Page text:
Black History Month: A Month to Remember

Ashlynn Harding, Editor in chief


Throughout the month of February, Black History Month honors the importance of people and events of African American history. It was established to focus on the contributions of African Americans in the United States. It honors African Americans from all periods of U.S. history, from the early 17th century to Black people living in the United States today.


All around the country we are honoring African American heritage and the representatives during the month of February. 

In 1903, Maggie Walker became both the first African American woman to charter a bank and the first woman to serve as a bank president.

Henrietta Lacks was a cancer patient at John Hopkins whose cancer cells became the HeLa cell line. She later died from cancer while her cells lived on to help signify the major medical discoveries of cancer treatments and cures to diseases. 

helped with the process and development of cancer cells. Which led to the discovery of the HeLa cell line.

Arthur Ashe is honored for his courage of desegregating tennis courts and standing up for equal opportunities in sports, yet he unfortunately passed away on February 6th.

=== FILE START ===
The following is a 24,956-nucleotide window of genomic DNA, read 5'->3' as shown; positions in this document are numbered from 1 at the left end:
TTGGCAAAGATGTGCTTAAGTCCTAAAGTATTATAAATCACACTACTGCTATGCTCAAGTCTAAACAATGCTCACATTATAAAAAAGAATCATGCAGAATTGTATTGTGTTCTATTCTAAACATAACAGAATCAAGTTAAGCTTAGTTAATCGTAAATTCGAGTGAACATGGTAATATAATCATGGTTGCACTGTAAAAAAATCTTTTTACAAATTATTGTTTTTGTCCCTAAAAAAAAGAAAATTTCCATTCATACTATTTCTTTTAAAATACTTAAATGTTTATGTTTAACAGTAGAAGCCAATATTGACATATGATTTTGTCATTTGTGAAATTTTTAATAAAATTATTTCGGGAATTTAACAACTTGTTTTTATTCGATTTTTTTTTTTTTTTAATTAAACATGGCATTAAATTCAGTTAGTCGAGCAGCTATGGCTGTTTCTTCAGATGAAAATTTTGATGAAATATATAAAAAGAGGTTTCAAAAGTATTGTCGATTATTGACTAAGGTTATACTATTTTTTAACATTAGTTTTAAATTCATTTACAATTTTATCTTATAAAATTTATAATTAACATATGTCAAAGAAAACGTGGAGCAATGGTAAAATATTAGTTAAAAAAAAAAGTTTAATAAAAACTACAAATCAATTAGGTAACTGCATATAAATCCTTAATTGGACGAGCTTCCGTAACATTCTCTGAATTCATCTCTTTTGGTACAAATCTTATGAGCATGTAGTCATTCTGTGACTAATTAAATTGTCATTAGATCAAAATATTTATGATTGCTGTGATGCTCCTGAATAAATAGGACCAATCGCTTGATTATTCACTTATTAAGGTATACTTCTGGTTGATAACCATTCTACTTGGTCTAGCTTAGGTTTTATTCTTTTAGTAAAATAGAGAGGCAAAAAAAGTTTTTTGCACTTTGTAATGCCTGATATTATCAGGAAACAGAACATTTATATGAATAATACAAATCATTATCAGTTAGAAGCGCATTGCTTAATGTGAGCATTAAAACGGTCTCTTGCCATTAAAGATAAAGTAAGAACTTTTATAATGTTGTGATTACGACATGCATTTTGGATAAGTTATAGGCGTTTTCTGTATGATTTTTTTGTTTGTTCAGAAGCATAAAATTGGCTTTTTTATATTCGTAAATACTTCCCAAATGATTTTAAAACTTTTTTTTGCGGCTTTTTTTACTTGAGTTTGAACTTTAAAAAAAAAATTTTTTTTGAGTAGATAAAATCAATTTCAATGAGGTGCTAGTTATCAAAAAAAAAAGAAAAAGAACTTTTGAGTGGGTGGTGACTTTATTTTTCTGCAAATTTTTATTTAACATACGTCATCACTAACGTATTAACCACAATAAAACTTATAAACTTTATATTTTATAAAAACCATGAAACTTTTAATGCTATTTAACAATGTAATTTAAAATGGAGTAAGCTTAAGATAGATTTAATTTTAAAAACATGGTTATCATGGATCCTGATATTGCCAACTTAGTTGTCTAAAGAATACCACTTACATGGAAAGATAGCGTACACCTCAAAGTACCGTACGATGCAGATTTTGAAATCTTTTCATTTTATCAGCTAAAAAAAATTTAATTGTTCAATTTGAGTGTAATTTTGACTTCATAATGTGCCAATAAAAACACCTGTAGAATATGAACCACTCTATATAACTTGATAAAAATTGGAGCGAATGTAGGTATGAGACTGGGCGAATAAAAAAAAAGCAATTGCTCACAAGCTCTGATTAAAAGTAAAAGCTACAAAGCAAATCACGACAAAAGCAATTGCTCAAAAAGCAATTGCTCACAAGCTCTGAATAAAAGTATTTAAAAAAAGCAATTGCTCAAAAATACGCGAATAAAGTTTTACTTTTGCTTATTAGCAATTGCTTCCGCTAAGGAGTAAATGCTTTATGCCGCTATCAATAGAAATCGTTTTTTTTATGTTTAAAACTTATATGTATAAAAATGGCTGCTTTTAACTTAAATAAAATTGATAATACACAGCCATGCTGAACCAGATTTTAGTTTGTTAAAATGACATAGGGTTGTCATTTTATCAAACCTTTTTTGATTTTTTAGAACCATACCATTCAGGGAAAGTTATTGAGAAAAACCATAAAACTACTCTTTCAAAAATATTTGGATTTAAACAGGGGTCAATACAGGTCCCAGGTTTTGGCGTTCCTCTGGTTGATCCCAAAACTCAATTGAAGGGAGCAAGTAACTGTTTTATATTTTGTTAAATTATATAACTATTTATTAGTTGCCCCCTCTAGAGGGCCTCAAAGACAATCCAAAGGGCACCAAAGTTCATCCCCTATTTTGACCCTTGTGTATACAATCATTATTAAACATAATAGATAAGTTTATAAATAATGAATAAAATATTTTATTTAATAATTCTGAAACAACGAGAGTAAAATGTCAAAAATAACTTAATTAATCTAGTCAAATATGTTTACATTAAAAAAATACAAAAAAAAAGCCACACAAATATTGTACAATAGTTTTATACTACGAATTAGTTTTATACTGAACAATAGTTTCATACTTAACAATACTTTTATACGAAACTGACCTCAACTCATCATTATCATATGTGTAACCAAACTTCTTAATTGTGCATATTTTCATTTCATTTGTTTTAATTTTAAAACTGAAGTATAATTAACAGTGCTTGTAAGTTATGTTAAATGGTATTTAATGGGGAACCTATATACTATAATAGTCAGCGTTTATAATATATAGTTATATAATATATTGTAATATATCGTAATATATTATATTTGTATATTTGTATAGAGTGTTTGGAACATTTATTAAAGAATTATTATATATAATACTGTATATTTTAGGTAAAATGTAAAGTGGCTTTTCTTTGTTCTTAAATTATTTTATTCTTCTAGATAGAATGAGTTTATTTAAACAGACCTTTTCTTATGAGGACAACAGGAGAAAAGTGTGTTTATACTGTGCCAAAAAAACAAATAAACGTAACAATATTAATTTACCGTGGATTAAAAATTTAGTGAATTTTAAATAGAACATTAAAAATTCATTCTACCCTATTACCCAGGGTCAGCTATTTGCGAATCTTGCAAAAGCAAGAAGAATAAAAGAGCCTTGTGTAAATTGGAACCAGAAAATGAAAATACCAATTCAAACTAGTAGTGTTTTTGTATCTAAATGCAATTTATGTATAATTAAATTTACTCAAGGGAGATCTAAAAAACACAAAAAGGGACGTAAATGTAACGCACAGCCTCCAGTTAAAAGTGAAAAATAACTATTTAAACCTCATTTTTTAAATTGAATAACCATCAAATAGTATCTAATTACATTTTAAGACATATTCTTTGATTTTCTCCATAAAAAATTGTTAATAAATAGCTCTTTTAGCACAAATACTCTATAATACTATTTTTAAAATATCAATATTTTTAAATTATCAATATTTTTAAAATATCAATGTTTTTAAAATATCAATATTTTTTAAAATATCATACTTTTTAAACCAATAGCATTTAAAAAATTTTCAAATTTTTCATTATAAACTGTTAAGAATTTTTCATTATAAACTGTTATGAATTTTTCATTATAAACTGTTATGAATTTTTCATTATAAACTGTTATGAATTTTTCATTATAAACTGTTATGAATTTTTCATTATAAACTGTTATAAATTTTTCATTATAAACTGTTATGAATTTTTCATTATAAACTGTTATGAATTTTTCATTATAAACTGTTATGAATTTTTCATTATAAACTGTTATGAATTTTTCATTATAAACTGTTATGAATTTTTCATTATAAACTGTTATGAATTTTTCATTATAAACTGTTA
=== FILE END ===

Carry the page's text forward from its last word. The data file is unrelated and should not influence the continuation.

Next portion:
Frederick Douglass’ birthday was on Feb, 14, and he is honored for his work with abolitionists to abolish slavery. 


LOUISA COUNTY, Va. (WRIC) — The Louisa County Historical Society is celebrating Black History Month by hosting a historical roadside marker on Saturday, Feb. 11, to honor the idea of integration in the high school during the 60’s. 

In Colonial Williamsburg, throughout Feb. 1-28, they will be honoring Black History Month by showing an African American program about the discovery of the influencers’ stories.  

Starting on Feb. 1, the Black History Museum and Cultural Center of Virginia will be showcasing multiple decades of Virginia artists and their contributions to the development of jazz as an art from the early 1900s through the 1960s. 

On Thursday, Feb. 4, between 6-7pm. The Virginia Museum of Fine Arts will be hosting an African-American Read-In. This will include poetry readings from African-American artists. 

Also on Thursday, Feb. 4, at 7pm. The Mariners’ Museum and Park will be having Virginia Waterways and the Stories of Freedom Seekers in the Underground Railroad. The spokesmen will be doing a virtual reading about the troubles, freedoms and process of the Underground Railroad.  

On Feb. 15, Henry Lewis became the first African American to lead a symphony orchestra in the U.S. based on Louis Armstrong’s Hello Dolly recording.

This list consists of a few American Americans that paved the road to equality for all.